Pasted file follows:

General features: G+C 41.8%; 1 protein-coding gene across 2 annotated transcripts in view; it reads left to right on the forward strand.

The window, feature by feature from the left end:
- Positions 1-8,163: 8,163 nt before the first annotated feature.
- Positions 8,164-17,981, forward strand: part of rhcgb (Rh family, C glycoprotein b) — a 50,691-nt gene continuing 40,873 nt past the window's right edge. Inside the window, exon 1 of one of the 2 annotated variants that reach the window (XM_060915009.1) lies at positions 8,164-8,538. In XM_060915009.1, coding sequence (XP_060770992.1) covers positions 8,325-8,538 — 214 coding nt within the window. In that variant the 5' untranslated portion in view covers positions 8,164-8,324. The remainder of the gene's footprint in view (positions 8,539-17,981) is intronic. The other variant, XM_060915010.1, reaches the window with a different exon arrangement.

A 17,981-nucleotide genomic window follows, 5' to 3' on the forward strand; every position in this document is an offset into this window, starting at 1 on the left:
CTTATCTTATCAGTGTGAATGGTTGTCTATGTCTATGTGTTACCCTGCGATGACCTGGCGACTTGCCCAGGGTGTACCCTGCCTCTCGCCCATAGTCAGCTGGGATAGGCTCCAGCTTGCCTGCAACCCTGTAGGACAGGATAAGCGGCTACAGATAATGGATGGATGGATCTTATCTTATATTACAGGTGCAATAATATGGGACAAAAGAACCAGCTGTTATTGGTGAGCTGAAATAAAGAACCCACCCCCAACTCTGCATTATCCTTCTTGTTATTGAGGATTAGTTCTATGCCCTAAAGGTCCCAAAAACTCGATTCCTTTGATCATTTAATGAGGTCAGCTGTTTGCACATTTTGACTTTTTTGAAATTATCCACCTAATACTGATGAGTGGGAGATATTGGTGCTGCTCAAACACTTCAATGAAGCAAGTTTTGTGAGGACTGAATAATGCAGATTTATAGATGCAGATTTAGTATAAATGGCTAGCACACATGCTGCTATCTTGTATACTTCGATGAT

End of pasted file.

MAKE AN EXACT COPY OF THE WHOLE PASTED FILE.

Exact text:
General features: G+C 41.8%; 1 protein-coding gene across 2 annotated transcripts in view; it reads left to right on the forward strand.

The window, feature by feature from the left end:
- Positions 1-8,163: 8,163 nt before the first annotated feature.
- Positions 8,164-17,981, forward strand: part of rhcgb (Rh family, C glycoprotein b) — a 50,691-nt gene continuing 40,873 nt past the window's right edge. Inside the window, exon 1 of one of the 2 annotated variants that reach the window (XM_060915009.1) lies at positions 8,164-8,538. In XM_060915009.1, coding sequence (XP_060770992.1) covers positions 8,325-8,538 — 214 coding nt within the window. In that variant the 5' untranslated portion in view covers positions 8,164-8,324. The remainder of the gene's footprint in view (positions 8,539-17,981) is intronic. The other variant, XM_060915010.1, reaches the window with a different exon arrangement.

A 17,981-nucleotide genomic window follows, 5' to 3' on the forward strand; every position in this document is an offset into this window, starting at 1 on the left:
CTTATCTTATCAGTGTGAATGGTTGTCTATGTCTATGTGTTACCCTGCGATGACCTGGCGACTTGCCCAGGGTGTACCCTGCCTCTCGCCCATAGTCAGCTGGGATAGGCTCCAGCTTGCCTGCAACCCTGTAGGACAGGATAAGCGGCTACAGATAATGGATGGATGGATCTTATCTTATATTACAGGTGCAATAATATGGGACAAAAGAACCAGCTGTTATTGGTGAGCTGAAATAAAGAACCCACCCCCAACTCTGCATTATCCTTCTTGTTATTGAGGATTAGTTCTATGCCCTAAAGGTCCCAAAAACTCGATTCCTTTGATCATTTAATGAGGTCAGCTGTTTGCACATTTTGACTTTTTTGAAATTATCCACCTAATACTGATGAGTGGGAGATATTGGTGCTGCTCAAACACTTCAATGAAGCAAGTTTTGTGAGGACTGAATAATGCAGATTTATAGATGCAGATTTAGTATAAATGGCTAGCACACATGCTGCTATCTTGTATACTTCGATGAT